Bi-Partisan Legislation to Repeal Punitive Health Insurance Tax Passes Legislature; Chamber Urges Governor's Signature

October 23, 2016

Legislation championed by the Michigan Chamber to repeal an anti-competitive tax on individuals and businesses purchasing health insurance was sent to the Governor Snyder last week. Although there are no guarantees, the Michigan Chamber remains hopeful that the Governor will sign this common sense and bipartisan legislation and applauds the House and Senate for their leadership in making health insurance more affordable.

The legislation sent to the Governor would repeal and replace the Health Insurance Claims Assessment, or "HICA Tax," a 0.75 percent tax on paid health insurance claims. Repeal of Michigan's wholly unique and uncompetitive HICA Tax has long been a priority for the Michigan Chamber because the tax makes it more costly and difficult for individuals and employers to purchase health insurance. The HICA Tax has added nearly $1 billion to the cost of health insurance since its enactment five years ago.

The HICA Tax was hurriedly put into place in 2011 because the Use Tax on Medicaid Managed Care Organizations was subject to federal scrutiny and it was thought it would be deemed an impermissible mechanism to draw down federal dollars to help fund Michigan's traditional Medicaid program. Five years later, we can safely say the HICA Tax has been a failed experiment, as it not only has added over $1 billion to the cost of health insurance, but also has proven to be an unstable and inadequate revenue source for the state.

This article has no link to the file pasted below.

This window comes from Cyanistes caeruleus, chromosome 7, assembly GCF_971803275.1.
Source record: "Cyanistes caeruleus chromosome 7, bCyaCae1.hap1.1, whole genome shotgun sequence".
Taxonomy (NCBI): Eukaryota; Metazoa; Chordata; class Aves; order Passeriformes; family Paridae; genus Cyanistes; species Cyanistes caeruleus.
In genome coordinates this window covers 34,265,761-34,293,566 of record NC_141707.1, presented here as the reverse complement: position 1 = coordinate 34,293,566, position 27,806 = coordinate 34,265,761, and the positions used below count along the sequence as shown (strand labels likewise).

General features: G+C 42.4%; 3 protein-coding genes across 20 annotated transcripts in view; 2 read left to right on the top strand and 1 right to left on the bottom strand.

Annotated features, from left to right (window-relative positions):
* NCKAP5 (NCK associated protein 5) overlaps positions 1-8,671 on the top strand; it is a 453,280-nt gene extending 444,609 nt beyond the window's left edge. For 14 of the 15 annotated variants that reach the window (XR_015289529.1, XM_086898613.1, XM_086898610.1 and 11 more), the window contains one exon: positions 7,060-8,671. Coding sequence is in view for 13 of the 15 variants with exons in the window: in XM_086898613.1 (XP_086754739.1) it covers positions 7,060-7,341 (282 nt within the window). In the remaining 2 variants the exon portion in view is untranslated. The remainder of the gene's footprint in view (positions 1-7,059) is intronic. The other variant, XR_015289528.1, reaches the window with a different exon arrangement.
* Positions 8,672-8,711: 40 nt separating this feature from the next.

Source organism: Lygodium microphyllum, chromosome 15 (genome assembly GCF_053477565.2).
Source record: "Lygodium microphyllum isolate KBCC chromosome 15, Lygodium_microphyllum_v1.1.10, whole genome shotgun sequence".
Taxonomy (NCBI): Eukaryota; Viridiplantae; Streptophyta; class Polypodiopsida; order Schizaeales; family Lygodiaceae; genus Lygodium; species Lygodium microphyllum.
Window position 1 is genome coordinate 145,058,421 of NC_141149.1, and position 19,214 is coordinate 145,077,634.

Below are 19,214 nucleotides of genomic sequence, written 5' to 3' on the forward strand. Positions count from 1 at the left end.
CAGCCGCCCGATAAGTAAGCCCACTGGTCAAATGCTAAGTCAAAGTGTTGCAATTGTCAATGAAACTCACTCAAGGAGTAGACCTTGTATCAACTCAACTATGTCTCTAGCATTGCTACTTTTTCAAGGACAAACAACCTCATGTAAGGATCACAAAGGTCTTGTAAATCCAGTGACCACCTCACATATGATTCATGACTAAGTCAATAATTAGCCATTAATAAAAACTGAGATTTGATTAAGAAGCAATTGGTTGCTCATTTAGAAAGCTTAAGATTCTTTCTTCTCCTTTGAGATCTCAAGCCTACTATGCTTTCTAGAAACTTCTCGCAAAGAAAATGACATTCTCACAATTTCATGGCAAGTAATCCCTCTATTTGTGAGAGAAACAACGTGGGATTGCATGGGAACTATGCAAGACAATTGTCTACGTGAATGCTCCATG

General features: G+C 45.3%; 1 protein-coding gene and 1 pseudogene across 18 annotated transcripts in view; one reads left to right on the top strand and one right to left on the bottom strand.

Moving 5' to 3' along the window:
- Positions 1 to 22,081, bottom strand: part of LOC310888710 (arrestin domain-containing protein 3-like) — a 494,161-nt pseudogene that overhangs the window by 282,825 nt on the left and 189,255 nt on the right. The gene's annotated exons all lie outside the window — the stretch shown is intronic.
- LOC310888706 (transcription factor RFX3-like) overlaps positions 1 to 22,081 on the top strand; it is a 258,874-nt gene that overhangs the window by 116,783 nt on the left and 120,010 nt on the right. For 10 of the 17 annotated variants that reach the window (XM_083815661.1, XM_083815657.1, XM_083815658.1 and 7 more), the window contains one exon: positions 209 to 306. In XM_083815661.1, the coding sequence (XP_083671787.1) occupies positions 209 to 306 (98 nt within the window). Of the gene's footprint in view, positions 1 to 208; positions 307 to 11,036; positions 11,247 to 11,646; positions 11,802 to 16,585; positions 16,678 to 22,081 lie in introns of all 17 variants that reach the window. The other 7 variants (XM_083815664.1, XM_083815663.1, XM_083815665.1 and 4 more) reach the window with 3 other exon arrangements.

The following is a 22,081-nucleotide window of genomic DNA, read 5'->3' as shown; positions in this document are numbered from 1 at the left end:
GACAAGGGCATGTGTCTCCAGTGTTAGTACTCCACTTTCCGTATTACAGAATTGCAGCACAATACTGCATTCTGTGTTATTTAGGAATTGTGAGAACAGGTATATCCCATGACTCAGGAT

Senate Bills 987-990 will restructure the existing Use Tax on Medicaid Managed Care Organizations (MCOs) by bringing the tax into compliance with federal law. In doing so, the state can fully preserve necessary funding for Michigan’s traditional Medicaid program and boost the School Aid Fund by over $150 million. Absent this legislation, the state faces an annual shortfall for the traditional Medicaid budget in Fiscal Year 2017 and beyond and a fiscal cliff in 2020 when the current HICA tax expires, leaving the state with a $332.5 million annual shortfall.

The Senate bills are a win-win-win. The bills are a win for individuals and businesses who will see their health insurance premiums drop and a win for the state budget because it allows Michigan to continue to collect and use MCO Use Tax revenues and use those revenues for the School Aid Fund and other budget priorities. It is also a win for those serving the Medicaid population because this legislation will ensure there’s a stable revenue source for the traditional Medicaid population.

Please contact Wendy Block, Director of Health Policy and Human Resources, with any questions at